While Doughty and Anderson have not continued at their league-leading rate of shot attempt supression, their goals against per/60 has dropped from 2.56 to 2.29. Their relative rates, meaning the totals with them on the ice versus without, remain well in the minus (a good thing for chances against). It hasn’t been quite as tight as the totals shown above, but Doughty and Anderson have continued to operate as one of the NHL’s best shutdown pairings in the early stages of the season and they lead the league in 5-on-5 ice time as a pairing, ranking sixth in TOI/GP. In their third season together, history would indicate concistency from the duo, which could keep their totals steady and see their leaguewide rankings rise as other, less familiar pairings see their sample size increase.
Chances Against, Goals Against
The Kings are still in the top half of the NHL when it comes to percentage of chances controlled, but are not quite as high as they were last year in the rankings. With chances for almost identical, as detailed above, naturally that means that chances against are up. Looking strictly at 5-on-5 and focusing on shot attempts, scoring chances and high-danger chances, the Kings are allowing between 10 and 12 percent more in each category, on a per/60 basis, than they were last season. High-danger goals against have risen by around 14 percent, meaning chances and goals against when it comes to the Grade-A looks are up by the same amount.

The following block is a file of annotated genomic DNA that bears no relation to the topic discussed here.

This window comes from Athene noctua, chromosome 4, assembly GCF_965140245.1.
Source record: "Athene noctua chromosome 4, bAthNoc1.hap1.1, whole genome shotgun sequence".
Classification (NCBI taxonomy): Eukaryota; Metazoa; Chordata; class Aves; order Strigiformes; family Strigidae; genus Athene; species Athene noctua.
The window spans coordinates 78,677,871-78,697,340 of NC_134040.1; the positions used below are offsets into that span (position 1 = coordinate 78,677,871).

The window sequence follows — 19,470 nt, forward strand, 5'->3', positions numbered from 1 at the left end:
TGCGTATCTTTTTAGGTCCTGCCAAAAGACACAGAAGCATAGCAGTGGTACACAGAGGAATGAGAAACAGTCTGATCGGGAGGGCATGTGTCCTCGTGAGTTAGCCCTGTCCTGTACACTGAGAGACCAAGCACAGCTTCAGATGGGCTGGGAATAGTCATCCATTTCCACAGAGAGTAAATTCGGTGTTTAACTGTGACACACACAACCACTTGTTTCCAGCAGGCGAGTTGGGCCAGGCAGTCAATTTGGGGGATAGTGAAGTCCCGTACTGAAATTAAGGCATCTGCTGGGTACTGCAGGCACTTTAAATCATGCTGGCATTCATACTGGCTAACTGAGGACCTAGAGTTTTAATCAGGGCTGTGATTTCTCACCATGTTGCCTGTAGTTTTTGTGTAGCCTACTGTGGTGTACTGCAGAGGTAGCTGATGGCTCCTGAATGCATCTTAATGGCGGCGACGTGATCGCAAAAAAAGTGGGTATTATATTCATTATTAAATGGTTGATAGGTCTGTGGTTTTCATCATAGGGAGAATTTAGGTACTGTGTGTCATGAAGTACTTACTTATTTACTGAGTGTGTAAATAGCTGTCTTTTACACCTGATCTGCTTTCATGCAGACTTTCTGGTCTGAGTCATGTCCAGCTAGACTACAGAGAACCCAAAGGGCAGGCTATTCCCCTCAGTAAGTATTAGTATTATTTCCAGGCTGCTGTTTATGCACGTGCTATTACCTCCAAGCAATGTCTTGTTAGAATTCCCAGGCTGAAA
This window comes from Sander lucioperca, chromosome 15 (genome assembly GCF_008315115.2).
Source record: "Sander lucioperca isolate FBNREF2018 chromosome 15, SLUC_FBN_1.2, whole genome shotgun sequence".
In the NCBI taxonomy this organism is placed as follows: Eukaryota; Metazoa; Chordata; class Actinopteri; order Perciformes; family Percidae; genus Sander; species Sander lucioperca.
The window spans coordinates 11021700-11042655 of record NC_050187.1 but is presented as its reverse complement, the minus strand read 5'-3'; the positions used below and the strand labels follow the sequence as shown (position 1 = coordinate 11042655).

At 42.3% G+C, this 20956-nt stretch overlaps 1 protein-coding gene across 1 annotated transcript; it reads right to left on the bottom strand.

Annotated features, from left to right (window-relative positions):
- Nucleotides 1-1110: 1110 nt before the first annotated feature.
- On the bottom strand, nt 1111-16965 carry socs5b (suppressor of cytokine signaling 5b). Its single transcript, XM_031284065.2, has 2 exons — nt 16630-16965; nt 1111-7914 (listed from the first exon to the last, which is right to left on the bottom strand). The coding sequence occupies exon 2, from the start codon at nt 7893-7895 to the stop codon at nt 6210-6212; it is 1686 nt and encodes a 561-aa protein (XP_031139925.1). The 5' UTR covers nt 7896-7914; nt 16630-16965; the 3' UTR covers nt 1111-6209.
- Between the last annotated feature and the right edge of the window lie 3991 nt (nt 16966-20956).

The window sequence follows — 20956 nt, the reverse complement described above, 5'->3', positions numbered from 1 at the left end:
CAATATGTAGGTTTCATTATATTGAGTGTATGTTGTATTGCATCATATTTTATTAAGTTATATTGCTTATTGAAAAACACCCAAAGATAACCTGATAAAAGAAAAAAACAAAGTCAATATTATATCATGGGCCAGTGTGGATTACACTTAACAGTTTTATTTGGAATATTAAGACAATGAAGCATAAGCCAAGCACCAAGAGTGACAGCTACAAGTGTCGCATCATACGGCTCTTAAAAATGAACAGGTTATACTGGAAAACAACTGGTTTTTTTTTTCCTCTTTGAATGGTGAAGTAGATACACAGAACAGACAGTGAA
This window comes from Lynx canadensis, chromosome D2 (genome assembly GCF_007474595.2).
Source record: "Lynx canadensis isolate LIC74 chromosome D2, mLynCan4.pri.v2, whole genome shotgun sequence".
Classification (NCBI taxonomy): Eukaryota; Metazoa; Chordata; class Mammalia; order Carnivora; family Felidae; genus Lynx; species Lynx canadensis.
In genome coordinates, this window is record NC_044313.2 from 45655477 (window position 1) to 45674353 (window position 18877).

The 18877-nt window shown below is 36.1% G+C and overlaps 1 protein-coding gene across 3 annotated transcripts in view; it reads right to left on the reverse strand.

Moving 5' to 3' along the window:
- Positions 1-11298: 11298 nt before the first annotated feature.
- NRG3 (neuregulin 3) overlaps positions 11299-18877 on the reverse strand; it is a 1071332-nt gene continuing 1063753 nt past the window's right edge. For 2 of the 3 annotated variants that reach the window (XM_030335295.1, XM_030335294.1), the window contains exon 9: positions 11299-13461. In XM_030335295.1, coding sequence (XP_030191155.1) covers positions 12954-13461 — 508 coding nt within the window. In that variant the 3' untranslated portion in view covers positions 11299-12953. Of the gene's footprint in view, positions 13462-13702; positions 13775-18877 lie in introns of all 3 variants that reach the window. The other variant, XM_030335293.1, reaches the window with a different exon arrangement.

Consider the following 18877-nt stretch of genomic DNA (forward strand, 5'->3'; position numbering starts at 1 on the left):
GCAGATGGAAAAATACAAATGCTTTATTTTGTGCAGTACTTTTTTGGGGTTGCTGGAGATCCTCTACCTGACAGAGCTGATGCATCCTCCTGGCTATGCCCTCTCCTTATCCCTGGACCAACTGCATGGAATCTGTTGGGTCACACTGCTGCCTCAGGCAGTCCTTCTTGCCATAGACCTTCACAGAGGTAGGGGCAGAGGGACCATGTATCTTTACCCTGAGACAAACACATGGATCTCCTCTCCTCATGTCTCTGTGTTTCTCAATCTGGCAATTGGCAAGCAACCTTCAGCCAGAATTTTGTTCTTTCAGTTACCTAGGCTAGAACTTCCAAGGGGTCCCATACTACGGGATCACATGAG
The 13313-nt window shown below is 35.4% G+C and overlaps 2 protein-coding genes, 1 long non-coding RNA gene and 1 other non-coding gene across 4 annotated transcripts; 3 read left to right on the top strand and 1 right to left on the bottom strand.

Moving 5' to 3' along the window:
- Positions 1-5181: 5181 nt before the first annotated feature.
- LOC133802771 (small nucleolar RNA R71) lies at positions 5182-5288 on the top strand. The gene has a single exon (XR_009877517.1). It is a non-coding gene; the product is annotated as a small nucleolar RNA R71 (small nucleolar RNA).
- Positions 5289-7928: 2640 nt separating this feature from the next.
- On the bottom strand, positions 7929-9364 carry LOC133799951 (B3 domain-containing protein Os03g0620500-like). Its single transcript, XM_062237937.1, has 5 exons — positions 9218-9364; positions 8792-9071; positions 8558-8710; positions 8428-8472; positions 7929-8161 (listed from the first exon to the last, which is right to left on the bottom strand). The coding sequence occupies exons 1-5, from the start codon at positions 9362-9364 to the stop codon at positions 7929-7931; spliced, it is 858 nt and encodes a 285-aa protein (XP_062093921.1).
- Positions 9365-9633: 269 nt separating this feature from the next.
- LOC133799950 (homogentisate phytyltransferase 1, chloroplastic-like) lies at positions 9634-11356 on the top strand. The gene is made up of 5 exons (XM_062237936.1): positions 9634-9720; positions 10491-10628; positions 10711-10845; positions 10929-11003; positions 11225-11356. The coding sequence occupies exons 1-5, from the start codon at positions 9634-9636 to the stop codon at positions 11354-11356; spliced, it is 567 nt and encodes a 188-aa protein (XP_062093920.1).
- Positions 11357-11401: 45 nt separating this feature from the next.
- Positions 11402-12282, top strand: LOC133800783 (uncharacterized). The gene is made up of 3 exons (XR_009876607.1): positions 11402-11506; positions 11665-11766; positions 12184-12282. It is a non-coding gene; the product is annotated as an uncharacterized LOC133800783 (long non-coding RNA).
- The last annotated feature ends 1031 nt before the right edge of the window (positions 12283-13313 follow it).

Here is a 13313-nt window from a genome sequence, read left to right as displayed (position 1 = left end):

Where the ballooning has come is with respect to the lower-grade chances. The Kings are currently allowing 3.15 goals against at 5-on-5 this season, a mark that would have ranked worse than just three teams (Arizona, Columbus and New Jersey) last season. The percent growth in that area is in the 30 percent range, and goals off of scoring chances are also up substantially. The Kings have seen their team save percentage dip from .916 to .897 in all 5-on-5 situations. The .897 mark would’ve ranked dead last in last season’s rankings. A regression to the mean feels pretty likely here and as such, it should help the GA numbers over time.
Power Play Balance
Evaluating the power play early in the season can be difficult, because power-play scoring is up around the league throughout the course of the first month (0.60 to 0.72 PPG per game), but the Kings have seen their overall number vault from 16.1% to 20.8% as of the end of the game in Dallas. That’s not including a goal from Arthur Kaliyev on Monday, which was recorded exactly two minutes after a penalty was taken, so technically an even-strength goal. The Kings have moved from 27th to 19th in the early goings and as they lead the league in power-play opportunities, they are actually tied for second in the NHL in power-play goals.
One area of difference from last season to this season is the balance between the units. Of the 11 goals the Kings have scored, five have come from the first unit, five from the second unit and one from Carl Grundstrom on a late-game power play in Pittsburgh. Last season saw an imbalance in PP time between units, which resulted in the bulk of the production coming from PP1, though injuries made it difficult to establish exactly what PP1 entailed. Minus Kaliyev’s six PPG’s, the balance was not nearly what it’s been so far this season. More on what’s making PP2 tick in tomorrow’s game preview.
That’s likely all for today, Insiders. No team practice coming off the back-to-back, Kings will likely hold a full-team skate in the morning here in Chicago. Big opportunity to turn this into a good trip tomorrow evening, we’ll have full coverage from United Center, before the Kings return home for over a week!